I've also been able to confirm and dispel some oral history. If I believed everything my father's mother told me, I'd still be thinking, for instance, that I'm descended from Declaration-signer John Hancock's brother, even though it turns out my Hancocks lived in England during the Revolution and Uncle John was a generation or two younger than the American statesman. I want a genealogy that's based in fact, not fantasy. I have plenty of interesting forebears without any of them being famous. My subsistance farmer ancestors impress me a lot. The idea of climbing into a wagon with your family and all your belongings, moving into a wilderness and creating a life there is incredible - more so than inheriting money and making a name for yourself with the aid of your pedigree. In the world of genealogy and biography there are usually far more records available for the wealthy than the poor, which helped make genealogy a realm dominated by the elite until the later 20th century. The accessibility of censuses, town records, court records and a community of researchers who can find each other on the internet and share information not available in books or in public records (such as oral history and diaries) helps us find things about our so-called ordinary ancestors.
     Another sad fact of recorded history is that men are represented, so please forgive how that's manifested here. I've found some interesting information on Jonas Bartlett and Luther Jenney Briggs, for instance, but know next to nothing about their wives, Harriet Smith Holbrook and Mary Brown Thornton, aside from some bare facts. Forming some idea of their lives has to come from context, which I am working on as well. Having a genealogy where the women remain marginalized is obsolete. I think researchers need to at least try to find something.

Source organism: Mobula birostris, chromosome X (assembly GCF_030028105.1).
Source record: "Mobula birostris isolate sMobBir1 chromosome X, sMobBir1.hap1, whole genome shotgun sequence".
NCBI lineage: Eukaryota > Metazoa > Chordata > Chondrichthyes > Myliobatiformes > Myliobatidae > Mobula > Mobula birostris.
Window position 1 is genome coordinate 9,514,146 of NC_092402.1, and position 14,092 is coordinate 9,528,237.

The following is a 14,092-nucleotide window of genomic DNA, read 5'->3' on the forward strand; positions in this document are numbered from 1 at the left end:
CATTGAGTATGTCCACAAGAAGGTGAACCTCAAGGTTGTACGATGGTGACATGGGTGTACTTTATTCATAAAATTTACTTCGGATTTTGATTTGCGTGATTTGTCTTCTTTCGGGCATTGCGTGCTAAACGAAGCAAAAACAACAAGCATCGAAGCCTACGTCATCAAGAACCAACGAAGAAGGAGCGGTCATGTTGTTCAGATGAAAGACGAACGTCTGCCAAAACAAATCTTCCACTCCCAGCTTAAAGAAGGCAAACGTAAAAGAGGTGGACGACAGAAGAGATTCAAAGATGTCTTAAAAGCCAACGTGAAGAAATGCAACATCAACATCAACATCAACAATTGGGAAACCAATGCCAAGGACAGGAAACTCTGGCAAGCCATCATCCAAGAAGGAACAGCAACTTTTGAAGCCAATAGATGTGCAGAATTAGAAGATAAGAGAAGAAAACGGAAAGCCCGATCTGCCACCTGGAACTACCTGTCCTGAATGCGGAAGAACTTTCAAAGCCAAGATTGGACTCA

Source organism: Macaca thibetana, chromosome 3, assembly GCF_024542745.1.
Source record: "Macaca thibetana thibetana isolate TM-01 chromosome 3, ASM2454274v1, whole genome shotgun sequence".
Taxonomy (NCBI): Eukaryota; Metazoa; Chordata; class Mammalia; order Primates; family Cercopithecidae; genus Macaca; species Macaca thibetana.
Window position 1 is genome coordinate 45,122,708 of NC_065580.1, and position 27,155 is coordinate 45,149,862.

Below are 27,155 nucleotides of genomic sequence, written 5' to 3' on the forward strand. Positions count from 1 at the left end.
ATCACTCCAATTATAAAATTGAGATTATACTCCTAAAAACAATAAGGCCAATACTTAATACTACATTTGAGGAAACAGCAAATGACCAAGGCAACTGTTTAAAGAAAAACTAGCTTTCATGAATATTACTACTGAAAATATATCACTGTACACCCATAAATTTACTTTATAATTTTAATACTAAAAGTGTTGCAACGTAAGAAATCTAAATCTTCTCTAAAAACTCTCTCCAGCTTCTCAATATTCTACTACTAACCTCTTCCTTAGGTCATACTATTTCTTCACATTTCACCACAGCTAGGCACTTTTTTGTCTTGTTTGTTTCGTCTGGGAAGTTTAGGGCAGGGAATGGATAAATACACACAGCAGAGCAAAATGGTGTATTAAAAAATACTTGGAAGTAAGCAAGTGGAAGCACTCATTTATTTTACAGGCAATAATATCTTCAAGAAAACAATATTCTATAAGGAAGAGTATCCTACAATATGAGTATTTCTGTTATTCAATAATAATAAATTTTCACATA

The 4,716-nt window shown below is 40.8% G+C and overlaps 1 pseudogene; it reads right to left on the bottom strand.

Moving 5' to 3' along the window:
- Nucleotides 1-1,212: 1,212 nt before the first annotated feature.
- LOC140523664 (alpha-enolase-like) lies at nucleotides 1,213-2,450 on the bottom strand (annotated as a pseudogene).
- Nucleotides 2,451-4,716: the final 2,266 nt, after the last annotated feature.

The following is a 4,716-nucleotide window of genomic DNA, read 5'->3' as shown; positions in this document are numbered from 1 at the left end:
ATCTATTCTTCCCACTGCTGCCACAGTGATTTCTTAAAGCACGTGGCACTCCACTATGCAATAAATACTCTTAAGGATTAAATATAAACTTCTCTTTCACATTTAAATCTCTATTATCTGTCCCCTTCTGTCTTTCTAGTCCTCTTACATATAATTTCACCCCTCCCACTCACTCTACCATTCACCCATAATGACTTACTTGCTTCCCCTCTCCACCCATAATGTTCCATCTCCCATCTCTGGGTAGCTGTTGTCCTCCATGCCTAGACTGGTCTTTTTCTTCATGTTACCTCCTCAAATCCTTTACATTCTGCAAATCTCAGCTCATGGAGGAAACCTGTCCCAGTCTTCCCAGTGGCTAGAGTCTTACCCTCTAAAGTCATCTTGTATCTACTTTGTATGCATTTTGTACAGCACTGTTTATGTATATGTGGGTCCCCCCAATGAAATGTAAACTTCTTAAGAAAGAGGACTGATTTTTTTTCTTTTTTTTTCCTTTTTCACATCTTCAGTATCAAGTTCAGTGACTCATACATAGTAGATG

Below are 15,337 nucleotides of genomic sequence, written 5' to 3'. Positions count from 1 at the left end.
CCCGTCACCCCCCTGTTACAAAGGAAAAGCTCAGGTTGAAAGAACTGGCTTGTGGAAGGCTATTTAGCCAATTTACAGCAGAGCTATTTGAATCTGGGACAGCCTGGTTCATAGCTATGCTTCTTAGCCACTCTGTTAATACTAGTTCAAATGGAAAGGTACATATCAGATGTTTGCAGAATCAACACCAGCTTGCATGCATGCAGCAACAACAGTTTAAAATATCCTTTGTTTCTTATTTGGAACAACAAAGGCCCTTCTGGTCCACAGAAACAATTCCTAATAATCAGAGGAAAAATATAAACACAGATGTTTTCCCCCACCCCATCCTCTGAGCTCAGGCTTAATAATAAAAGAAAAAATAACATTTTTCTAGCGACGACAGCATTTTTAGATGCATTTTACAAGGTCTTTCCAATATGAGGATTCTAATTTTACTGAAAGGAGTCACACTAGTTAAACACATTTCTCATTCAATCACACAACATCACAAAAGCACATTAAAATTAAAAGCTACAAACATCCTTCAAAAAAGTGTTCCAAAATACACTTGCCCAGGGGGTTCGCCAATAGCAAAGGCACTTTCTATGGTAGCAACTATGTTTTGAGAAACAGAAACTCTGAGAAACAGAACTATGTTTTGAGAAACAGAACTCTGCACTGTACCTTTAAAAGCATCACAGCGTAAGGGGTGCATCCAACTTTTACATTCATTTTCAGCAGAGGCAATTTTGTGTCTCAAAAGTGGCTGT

There's very little information here about European ancestors before the Great Migration in New England and the comparable wave of settlement in New Netherlands, both in the early to mid 1600s. This is mainly because there aren't many records from this period to trace back through. You'd hardly believe it given how many old publications you'll find on library shelves that proudly proclaim an ancestral line back to the Middle Ages (usually Charlemagne or at least William the Conqueror). A majority of them aren't based on reliable research, but represent wishful thinking and in a few cases, outright fakery. I got excited early on whenever I would come across these books for my families and was fascinated at the idea of being descended from King Henry the whatever. That was until I realized that the line going back was only provable to Great Migration ancestors or, if able to jump the Atlantic, back until church records ran out. In England, for instance, there are very few records for "commoners" that predate the late 1500s. Some genealogists, generations ago, faked pedigrees to please their clients, who had enough money to publish impressive books full of earls and knights and coats-of-arms that had nothing to do with them. But unwary genealogists today still copy and paste this information and put it on the internet. Researcher beware.
     My research continues, but this website allows me to show what I've found so far. Some of it I've confirmed or found myself and have tried to provide source citations. Some of it remains heresay. If you don't see a citation, regard the information accordingly.

I hope you enjoy what I have here. Thanks for visiting!

Doug Sinclair

all text and photographs © 1998-2021 by Doug Sinclair unless where otherwise noted